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The secret protocol

MARTINA CARR: So the Nazi-Soviet pact was signed, together with its secret protocol, and what had been Poland in 1939 was divided between Germany and Poland. The Baltic states of Latvia, Lithuania and Estonia were also given to Stalin. Until recently the level of atrocities committed by the Soviets as a result of this pact were not known. Today we have documents, we have testimonies of people who participated in those events - how is all this viewed amongst Russian historians today?

KIRILL ANDERSON: The secret protocol which contained what in diplomacy is known as ‘the division of the spheres of interests’ wasn’t  well documented earlier but it was known – at least as far as the territories taken by the Soviet Union in 1939-1940 were concerned.

The document was kept in the Archive of the Politburo of the Communist party, it was kept amongst others highly secret documents. When it was declassified it confirmed that there was an agreement ‘to divide the sphere of interests’. However, both Stalin and Hitler operated in the frame of geopolitics – so the division of territories, division of sphere of interests is not surprising. Stalin never talked about geopolitics, but his geopolitical thinking was well developed, and it’s confirmed by what happened to Poland later on for example.

MARTINA CARR: And what about the level of atrocities that were committed by the Soviet forces after they took over territories of the Baltic states and Poland? How do the Russian historians view today what was happening in 1939-1940?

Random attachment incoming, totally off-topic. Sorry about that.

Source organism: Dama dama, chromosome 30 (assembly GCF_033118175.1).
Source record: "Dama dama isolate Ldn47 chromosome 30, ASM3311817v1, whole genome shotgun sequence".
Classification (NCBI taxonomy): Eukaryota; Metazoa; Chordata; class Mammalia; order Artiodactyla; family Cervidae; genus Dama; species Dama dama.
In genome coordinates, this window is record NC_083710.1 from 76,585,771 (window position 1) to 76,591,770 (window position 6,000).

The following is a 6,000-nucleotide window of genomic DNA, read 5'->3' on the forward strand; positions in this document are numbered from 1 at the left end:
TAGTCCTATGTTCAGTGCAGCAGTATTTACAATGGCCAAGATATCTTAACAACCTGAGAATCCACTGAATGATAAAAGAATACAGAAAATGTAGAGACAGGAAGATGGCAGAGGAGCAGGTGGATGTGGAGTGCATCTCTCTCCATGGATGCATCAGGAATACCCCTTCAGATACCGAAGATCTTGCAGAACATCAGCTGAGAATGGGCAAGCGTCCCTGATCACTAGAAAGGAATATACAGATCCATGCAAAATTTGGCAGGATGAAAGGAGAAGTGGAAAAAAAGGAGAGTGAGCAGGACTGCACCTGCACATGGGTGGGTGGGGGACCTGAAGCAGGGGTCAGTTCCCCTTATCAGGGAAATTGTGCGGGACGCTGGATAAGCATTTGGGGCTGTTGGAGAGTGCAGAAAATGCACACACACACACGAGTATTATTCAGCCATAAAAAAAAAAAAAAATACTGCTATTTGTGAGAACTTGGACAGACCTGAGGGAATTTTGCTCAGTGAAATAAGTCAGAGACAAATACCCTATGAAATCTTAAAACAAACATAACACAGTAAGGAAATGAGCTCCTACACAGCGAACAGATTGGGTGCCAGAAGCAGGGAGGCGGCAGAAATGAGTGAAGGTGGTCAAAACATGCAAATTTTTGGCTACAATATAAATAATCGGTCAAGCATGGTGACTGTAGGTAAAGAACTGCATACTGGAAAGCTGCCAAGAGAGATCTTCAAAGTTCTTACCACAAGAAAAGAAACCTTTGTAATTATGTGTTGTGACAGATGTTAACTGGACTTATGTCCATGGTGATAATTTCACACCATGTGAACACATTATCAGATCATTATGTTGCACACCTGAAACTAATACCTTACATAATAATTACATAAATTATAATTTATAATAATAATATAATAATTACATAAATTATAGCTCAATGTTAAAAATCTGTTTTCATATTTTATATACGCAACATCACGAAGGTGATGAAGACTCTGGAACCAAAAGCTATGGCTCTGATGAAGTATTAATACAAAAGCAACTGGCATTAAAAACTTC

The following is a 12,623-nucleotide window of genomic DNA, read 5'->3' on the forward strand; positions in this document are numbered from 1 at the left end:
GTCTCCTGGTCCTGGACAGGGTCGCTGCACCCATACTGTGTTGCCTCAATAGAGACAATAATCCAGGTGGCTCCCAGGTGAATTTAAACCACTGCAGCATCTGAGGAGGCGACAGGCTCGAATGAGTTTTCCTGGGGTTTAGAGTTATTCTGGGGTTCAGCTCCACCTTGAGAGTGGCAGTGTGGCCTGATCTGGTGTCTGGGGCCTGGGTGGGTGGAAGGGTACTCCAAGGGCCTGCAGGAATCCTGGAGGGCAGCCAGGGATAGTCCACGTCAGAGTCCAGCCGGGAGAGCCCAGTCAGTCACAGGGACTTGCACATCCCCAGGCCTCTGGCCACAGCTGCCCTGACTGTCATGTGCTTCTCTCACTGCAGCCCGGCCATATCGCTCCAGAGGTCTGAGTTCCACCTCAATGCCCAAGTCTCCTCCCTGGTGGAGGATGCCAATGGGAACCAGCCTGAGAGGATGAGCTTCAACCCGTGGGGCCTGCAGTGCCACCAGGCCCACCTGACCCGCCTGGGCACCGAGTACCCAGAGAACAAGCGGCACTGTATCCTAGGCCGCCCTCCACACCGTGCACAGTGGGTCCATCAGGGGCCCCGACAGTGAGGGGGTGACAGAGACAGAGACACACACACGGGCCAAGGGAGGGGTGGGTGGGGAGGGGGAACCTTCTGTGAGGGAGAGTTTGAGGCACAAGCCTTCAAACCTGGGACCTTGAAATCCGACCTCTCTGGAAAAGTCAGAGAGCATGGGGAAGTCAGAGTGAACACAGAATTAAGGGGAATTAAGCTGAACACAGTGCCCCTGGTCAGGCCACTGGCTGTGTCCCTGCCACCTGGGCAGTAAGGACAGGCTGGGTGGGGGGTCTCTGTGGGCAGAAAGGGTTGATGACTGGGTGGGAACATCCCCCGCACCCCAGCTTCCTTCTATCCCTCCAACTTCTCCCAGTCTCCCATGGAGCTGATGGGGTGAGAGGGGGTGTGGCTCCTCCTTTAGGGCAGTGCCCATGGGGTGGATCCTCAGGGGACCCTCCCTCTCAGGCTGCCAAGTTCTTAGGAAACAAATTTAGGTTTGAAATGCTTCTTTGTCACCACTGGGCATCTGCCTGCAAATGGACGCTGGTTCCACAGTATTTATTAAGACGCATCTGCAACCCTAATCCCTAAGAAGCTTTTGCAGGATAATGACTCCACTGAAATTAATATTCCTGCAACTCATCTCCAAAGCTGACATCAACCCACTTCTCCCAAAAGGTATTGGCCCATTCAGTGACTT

KIRILL ANDERSON: Well, it’s rather complicated question as a lot of things happened there at the time. I believe two volumes of documents are now published about Lithuania and Estonia and the Soviet Union in 1940 and a similar one is being finished about Latvia and the Soviet Union. And what was happening there - the scripts of the events were always very similar. First the Soviet army entered the foreign territory, based on ‘agreement about mutual cooperation between the Soviet Union and the other country.’ Then, the pro-Soviet activities were ‘organised’. Simultaneously, the local government was put under a lot of pressure and anti-Soviet elements were replaced by pro-Soviet ones.  The script was always the same. After the annexation of the territory there would be a purge: arrest, evacuation or execution of the representatives of national political parties, then police, counterintelligence and intelligence people,  then intelligentsia – that happened in all the countries annexed by the Soviets. Until recently all these operations of annexations of Latvia, Lithuania, Estonia, Western Belarus and Western Ukraine were known only based on individual testimonies, but now the documents are published so we have a good picture of what was happening at the time.